E&T get a glimpse of the designs that mobile phones manufacturers think we'll be keeping in touch with in 2020.
Top-of-the-range smartphones are among today's most desired technological status symbols. Armed to the teeth with email, high-speed Internet access, PC synchronisation, digital still photography, audio and video capture and reproduction, television reception, removable storage, contactless payment, Bluetooth, Wi-Fi ,and GPS, today's smartphones are already as far removed from simple cellular voice devices as sportcars are from the humble hatchback.
But to project how future mobile devices will evolve based merely on all they can do today would be a mistake. "There is a tendency to overestimate the development of certain technologies in the long-run and underestimate them in the short-term," says Dr. Henry Tirri, head of systems research at the Nokia Research Centre. "The year 2020 is both interesting and challenging to look at, because that's exactly the zone where you can start making big errors in the logic of your predictions." The future will be weird, and it will be wacky.
Still, there are a few trends that researchers have identified, which make imagining 2020 just that little bit easier. And it would be a mistake to think that the future is just about the glossy edge of technology. Current discussions about the feasibility of producing a $10 handset (no mean technical feat) for developing countries who are yet to subscribe to cellular services, for example, suggest that there will be more than four billion mobile phone users by 2020.
"Almost everybody in the world will own a device," predicts Tirri. "Handsets will be more prevalent than toothbrushes. In the future, mobile E F communications will probably be a $10 service, of which the handset will be a part; the hardware will become part of the service."
Another aspect we can predict with a fair degree of certainty is the processing power and storage capacity these portable devices will boast. Further development in multi-core semiconductor architectures will allow handsets to operate at teraflop speeds, making them considerably more powerful than existing desktop computers. Storage capacity is growing at an even faster pace, with one-terabyte-capable phones expected much earlier than 2020.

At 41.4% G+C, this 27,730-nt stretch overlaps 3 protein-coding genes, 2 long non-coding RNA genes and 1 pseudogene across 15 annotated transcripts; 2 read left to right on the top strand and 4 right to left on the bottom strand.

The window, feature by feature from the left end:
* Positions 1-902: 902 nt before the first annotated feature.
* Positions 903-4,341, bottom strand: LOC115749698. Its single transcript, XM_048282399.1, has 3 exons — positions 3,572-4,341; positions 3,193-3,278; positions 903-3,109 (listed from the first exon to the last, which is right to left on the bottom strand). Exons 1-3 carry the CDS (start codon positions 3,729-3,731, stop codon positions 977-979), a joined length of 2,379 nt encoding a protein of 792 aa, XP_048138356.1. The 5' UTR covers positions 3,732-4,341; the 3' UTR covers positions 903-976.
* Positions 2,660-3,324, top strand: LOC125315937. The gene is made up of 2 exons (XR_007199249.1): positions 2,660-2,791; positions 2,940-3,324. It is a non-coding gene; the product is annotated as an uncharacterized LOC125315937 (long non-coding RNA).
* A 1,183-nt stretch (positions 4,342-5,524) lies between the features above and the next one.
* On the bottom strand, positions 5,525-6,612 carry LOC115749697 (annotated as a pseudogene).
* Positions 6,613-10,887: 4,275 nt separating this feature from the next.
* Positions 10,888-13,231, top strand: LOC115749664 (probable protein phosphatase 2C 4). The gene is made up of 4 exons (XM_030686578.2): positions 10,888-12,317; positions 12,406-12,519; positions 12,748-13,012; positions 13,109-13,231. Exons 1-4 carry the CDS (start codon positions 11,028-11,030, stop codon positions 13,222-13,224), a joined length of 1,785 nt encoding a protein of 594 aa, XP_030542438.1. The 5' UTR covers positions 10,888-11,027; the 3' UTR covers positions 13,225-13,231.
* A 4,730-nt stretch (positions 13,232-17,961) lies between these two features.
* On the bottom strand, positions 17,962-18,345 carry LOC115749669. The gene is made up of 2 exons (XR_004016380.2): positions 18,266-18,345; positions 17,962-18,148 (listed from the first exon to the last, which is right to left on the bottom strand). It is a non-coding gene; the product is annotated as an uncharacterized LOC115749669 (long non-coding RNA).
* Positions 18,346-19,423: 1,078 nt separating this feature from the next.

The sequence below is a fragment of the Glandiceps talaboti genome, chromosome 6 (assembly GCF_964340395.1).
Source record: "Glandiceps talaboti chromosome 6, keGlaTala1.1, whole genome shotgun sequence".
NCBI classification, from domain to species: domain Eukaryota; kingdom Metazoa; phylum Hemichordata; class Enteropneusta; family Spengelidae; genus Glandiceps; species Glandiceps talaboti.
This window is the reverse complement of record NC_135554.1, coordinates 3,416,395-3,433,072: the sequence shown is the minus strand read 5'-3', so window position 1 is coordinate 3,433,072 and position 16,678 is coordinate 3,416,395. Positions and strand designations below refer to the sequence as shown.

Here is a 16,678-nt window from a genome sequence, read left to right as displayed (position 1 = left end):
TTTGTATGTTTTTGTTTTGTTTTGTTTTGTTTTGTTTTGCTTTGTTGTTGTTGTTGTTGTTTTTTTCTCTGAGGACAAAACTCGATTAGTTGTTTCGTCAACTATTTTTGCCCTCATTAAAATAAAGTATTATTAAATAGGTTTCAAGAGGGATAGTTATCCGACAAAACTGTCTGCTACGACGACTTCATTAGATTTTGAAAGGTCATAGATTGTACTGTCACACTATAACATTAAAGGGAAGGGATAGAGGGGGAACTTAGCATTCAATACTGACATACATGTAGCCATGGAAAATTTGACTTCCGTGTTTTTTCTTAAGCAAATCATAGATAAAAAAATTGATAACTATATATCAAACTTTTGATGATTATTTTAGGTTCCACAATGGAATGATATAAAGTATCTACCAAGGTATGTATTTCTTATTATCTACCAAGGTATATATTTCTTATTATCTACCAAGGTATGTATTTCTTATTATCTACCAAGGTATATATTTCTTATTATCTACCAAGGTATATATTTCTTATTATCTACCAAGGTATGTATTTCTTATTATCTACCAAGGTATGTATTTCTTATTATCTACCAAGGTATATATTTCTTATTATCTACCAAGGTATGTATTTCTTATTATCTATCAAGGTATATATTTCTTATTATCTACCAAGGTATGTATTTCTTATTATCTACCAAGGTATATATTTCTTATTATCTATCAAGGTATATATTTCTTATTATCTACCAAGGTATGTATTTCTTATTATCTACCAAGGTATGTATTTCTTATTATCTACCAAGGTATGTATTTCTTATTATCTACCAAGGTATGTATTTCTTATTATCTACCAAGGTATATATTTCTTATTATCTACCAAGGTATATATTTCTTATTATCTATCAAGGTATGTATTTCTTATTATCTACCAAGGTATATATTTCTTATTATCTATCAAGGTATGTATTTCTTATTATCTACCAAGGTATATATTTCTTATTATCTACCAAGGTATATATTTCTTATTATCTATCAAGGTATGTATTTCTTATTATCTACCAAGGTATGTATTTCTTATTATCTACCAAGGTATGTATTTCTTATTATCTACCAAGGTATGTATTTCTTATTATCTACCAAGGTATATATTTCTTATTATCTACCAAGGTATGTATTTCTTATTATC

"They will also come equipped with much better graphic interfaces. But that's not going to be the interesting part," says Tirri. "The interesting part will be the multimodal interfaces, which will be non-graphic." Almost as a materialisation of the notion that the mobile phone is increasingly becoming an extension of its user's body, it will begin to see, hear, smell and perform a wide range of complex sensory activities that are beyond the reach of human beings.
Sensors will become one of the most critical components of these mini-super-computers. The things they will be looking to monitor can be grouped into three main categories: 1) bio-sensing (i.e. sensing your body); 2) sensing your surrounding environment; and 3) sensing particular forms of infrastructure around you.
Nokia has recently unveiled a concept device that illustrates the role sensors will play in the first two categories. Codenamed ‘Nokia Eco Sensor', the phone will come equipped with a separate, wearable sensor unit that will be able to measure - among other parameters - atmospheric carbon monoxide levels, ground-based ozone levels, ultraviolet radiation, your own motion speed (for personal training applications), your heart-rate, environmental noise level, humidity, temperature and air pressure.
This army of sensors will one day warn you as soon as you're about to enter a hazardous environment. "I'm allergic to pollen," Tirri exemplifies. "I have difficulty in highly polluted cities. So I would find it particularly useful if my friendly device could warn me about visiting certain areas by performing measurements that I wouldn't normally do but that would help improve my quality of life."
As exciting as it may sound, these are all applications that already exist - albeit in multiple standalone forms, with the technologies they're based on not necessarily integrated yet into mobile phones. A much more interesting picture would emerge if one were to look at the same issue the other way round: using technologies already integrated into the phone to create inexistent, innovative applications.